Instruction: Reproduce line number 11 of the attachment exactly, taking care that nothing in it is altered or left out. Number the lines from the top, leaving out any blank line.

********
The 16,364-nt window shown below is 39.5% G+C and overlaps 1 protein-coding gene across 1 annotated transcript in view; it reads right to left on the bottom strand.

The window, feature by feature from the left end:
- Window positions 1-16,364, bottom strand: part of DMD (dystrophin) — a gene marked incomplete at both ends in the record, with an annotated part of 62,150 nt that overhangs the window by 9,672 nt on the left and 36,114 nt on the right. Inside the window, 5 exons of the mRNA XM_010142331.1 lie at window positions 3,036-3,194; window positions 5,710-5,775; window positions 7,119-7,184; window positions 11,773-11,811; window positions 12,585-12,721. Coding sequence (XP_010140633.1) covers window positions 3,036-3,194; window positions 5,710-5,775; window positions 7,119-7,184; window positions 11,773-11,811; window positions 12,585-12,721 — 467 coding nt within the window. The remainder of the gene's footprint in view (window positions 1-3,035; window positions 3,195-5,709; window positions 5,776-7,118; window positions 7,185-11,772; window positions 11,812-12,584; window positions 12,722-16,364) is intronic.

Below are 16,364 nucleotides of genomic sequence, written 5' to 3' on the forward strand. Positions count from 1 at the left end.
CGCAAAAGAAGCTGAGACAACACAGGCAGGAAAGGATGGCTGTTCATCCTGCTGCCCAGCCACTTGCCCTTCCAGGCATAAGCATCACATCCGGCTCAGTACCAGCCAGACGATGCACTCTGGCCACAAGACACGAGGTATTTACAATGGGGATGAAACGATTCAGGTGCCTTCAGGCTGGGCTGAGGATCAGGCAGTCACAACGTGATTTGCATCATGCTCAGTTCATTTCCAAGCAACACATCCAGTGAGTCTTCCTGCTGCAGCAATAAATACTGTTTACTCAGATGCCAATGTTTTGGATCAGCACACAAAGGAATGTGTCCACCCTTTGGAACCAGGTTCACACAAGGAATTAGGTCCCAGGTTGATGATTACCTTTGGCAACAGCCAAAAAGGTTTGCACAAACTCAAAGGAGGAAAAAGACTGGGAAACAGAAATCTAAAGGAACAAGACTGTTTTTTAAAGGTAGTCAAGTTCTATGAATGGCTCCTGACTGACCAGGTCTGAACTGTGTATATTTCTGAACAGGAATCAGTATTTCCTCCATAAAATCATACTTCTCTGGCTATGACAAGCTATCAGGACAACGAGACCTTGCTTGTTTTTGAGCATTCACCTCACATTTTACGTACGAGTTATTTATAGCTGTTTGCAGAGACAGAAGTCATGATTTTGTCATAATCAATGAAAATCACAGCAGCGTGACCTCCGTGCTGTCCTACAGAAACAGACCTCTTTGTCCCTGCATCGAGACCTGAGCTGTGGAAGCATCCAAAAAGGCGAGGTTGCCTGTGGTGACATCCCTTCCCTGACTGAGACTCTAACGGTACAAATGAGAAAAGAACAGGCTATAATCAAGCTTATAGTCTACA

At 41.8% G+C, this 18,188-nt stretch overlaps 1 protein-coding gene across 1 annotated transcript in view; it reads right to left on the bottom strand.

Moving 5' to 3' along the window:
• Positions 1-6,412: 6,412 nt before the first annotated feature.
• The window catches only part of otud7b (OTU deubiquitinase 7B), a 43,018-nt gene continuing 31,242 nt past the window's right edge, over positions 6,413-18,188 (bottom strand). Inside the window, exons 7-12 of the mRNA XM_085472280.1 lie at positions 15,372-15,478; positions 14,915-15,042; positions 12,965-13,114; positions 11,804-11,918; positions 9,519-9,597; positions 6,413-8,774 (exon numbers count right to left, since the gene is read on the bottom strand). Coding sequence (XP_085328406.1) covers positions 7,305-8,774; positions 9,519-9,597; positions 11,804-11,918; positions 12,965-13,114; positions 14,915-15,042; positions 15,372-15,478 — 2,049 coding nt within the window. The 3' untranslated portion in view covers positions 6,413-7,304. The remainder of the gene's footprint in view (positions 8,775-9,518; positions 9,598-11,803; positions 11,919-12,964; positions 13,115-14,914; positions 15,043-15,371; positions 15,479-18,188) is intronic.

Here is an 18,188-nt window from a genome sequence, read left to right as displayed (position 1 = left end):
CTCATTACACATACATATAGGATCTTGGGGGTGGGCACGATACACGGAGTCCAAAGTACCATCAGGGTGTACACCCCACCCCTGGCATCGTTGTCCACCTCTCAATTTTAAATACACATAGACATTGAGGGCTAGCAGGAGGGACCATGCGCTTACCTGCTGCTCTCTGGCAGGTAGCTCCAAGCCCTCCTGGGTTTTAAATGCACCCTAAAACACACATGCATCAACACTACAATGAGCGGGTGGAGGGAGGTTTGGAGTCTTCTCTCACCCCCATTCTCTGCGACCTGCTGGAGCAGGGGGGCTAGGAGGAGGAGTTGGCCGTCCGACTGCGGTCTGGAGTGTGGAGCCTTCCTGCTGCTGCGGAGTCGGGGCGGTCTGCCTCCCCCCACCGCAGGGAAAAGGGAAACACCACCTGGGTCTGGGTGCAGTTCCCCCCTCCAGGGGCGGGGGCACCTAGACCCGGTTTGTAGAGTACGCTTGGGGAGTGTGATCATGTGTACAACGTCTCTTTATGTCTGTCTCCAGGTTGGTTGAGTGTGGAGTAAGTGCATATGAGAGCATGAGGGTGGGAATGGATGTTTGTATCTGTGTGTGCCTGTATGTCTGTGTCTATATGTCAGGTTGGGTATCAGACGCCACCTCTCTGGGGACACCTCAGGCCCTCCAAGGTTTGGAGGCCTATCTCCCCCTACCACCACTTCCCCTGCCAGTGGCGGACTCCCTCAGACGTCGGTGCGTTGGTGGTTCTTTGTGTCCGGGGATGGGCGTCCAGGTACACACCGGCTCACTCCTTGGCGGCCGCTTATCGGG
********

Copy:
CTCATTACACATACATATAGGATCTTGGGGGTGGGCACGATACACGGAGTCCAAAGTACCATCAGGGTGTACACCCCACCCCTGGCATCGTTGTCCACCTCTCAATTTTAAATACACATAGACATTGAGGGCTAGCAGGAGGGACCATGCGCTTACCTGCTGCTCTCTGGCAGGTAGCTCCAAGCCCTCCTGGGTTTTAAATGCACCCTAAAACACACATGCATCAACACTACAATGAGCGGGTGGAGGGAGGTTTGGAGTCTTCTCTCACCCCCATTCTCTGCGACCTGCTGGAGCAGGGGGGCTAGGAGGAGGAGTTGGCCGTCCGACTGCGGTCTGGAGTGTGGAGCCTTCCTGCTGCTGCGGAGTCGGGGCGGTCTGCCTCCCCCCACCGCAGGGAAAAGGGAAACACCACCTGGGTCTGGGTGCAGTTCCCCCCTCCAGGGGCGGGGGCACCTAGACCCGGTTTGTAGAGTACGCTTGGGGAGTGTGATCATGTGTACAACGTCTCTTTATGTCTGTCTCCAGGTTGGTTGAGTGTGGAGTAAGTGCATATGAGAGCATGAGGGTGGGAATGGATGTTTGTATCTGTGTGTGCCTGTATGTCTGTGTCTATATGTCAGGTTGGGTATCAGACGCCACCTCTCTGGGGACACCTCAGGCCCTCCAAGGTTTGGAGGCCTATCTCCCCCTACCACCACTTCCCCTGCCAGTGGCGGACTCCCTCAGACGTCGGTGCGTTGGTGGTTCTTTGTGTCCGGGGATGGGCGTCCAGGTACACACCGGCTCACTCCTTGGCGGCCGCTTATCGGG